The truth about God is quite different. To be like God does not mean to be powerful and domineering. It means, rather, that we must love: “No greater love is there than this, to lay down one’s life for a friend.” And so, we see the second great symbol of the Sacred Heart: the crown. This crown, mind you, is not a crown of victory and power, as we might expect of any king. It is, rather, the crown of thorns. Our King wishes to suffer for us! Why? Is it because of how amazing we are as his servants? History should clear that delusion. No, our King suffers for us because He made us out of love, and He wants us to live forever in His love: “Abide in my love.” Moreover, it reveals to us the true meaning of love: humility. Love is not a frantic possessiveness, but a peaceful self-giving. So, to Christ, it doesn’t matter that we were the ones who struck the first blow, who chose to walk away from Him, who cut off all contact, He gives Himself to us because He knows that without Him, we cannot live.
To redeem us might have been enough, but God does more. He does not merely bring us back to the Garden of Eden to start all over again. His heart burns with a flame: the third symbol of the Sacred Heart. His love is so ardent, that He wants us not just to be what we once were, but to share in His very life, to be like God. Perhaps this is why after the resurrection, when our salvation was accomplished, the disciples were set on fire by the flame of the Holy Spirit. They were not merely redeemed, but they began to work marvels just as Jesus had done, and all this was only as a foretaste of the glory that would await them in the world to come.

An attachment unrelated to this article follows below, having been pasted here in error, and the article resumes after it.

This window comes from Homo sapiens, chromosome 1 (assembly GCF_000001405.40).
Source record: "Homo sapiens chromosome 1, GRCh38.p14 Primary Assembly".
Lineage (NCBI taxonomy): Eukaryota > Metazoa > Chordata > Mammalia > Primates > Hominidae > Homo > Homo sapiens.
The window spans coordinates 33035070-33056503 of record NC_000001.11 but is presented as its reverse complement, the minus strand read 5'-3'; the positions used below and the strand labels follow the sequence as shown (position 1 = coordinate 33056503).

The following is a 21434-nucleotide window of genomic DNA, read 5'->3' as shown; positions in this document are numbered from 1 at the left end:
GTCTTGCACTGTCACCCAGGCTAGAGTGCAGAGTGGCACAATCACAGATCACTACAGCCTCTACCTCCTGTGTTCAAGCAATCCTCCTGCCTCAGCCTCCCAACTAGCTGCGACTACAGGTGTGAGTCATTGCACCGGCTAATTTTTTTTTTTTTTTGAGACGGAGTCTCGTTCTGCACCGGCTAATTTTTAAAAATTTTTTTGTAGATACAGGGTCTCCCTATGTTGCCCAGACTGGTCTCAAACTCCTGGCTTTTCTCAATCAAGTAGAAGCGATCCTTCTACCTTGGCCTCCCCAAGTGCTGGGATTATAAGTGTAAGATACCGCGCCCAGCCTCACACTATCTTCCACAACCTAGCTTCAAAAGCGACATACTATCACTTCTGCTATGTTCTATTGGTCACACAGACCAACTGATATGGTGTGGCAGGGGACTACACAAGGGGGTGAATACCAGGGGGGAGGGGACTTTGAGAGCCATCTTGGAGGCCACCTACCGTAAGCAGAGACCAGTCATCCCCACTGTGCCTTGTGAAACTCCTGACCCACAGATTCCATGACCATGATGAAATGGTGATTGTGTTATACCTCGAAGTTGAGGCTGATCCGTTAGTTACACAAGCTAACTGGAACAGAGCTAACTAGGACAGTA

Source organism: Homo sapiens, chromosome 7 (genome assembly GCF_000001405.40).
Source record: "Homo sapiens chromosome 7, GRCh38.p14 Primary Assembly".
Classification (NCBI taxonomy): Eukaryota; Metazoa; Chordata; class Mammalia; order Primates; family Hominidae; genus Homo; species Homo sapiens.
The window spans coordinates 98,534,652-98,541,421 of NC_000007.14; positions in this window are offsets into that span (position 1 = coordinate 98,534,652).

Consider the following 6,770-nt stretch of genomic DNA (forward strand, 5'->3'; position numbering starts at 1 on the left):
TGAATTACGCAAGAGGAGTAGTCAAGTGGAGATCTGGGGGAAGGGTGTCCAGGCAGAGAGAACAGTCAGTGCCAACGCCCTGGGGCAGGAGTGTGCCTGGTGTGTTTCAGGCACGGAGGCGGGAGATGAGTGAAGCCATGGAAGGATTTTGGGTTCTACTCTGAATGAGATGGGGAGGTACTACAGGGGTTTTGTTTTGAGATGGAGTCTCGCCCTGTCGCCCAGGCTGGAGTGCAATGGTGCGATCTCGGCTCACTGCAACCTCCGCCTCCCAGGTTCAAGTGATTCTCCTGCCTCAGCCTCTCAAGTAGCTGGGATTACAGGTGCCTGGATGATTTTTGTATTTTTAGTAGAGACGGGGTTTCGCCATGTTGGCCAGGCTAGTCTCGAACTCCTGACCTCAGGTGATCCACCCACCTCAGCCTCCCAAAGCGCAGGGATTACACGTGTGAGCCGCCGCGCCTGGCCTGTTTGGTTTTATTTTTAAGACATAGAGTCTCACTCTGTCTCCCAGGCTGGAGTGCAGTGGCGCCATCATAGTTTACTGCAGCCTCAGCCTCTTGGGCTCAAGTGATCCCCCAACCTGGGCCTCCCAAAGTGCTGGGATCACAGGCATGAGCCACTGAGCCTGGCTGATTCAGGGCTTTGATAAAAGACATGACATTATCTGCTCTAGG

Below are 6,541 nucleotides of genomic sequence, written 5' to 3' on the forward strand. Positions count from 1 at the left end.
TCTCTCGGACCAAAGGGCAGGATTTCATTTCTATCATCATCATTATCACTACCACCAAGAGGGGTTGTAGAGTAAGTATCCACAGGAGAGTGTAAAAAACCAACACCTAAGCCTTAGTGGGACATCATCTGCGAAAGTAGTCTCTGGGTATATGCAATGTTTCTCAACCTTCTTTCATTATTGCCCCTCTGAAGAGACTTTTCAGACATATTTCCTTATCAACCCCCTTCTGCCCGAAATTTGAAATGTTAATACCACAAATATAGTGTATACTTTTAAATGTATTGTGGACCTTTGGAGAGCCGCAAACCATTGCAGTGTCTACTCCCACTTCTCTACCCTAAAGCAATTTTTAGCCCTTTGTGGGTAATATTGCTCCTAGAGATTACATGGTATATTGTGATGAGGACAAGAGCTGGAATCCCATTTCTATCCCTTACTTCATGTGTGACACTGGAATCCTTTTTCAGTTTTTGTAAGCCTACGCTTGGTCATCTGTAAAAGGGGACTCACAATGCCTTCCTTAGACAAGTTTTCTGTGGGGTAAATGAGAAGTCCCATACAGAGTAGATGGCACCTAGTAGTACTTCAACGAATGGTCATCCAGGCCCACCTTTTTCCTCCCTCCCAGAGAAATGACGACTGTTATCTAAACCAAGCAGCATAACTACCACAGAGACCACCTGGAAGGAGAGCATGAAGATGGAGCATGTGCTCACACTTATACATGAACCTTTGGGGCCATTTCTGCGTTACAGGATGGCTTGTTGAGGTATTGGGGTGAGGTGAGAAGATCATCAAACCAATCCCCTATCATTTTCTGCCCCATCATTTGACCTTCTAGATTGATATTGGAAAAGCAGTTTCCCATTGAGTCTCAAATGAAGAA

The Imitation of the Sacred Heart
The heart, the crown, the flame. These three symbols of the Sacred Heart reveal the extent of God’s Love for us: He made us out of nothing, He redeemed us when we sinned, and He elevated us to be like Him when we deserved to be treated like one of His servants. “Jesus, meek and humble of heart, make my heart like unto thine.”
Look at how resilient God’s Love is in the face of all our sins and protests. When our sensitive hearts would so easily yield to bitterness, or our hardened hearts to indifference, the Sacred Heart remains a heart that is open. In fact, from the wounded heart of Christ flows out His redeeming blood and water. “Jesus, meek and humble of heart, make my heart like unto thine.”
Look at the Sweetness of His Heart, that not only forgives, but even consoles those who abandon Him: “I will be with you forever, even until the end of the age.” May we learn from this heart the true meaning of love, of mercy, and of forgiveness. “Jesus, meek and humble of heart, make my heart like unto Thine. Sweet Heart of Jesus, be Thou my Love!”
Fr. Favin Alemao is a priest for the Archdiocese of Toronto, currently on studies in Rome. Fr. Alemao was born in Abu Dhabi, United Arab Emirates, and moved to Toronto in 2001. After high school, he studied at the University of Toronto in Scarborough and at St. Philip's Seminary in Toronto. Fr. Alemao went on to enter formation at St. Augustine's Seminary of Toronto and was ordained to the priesthood in 2017.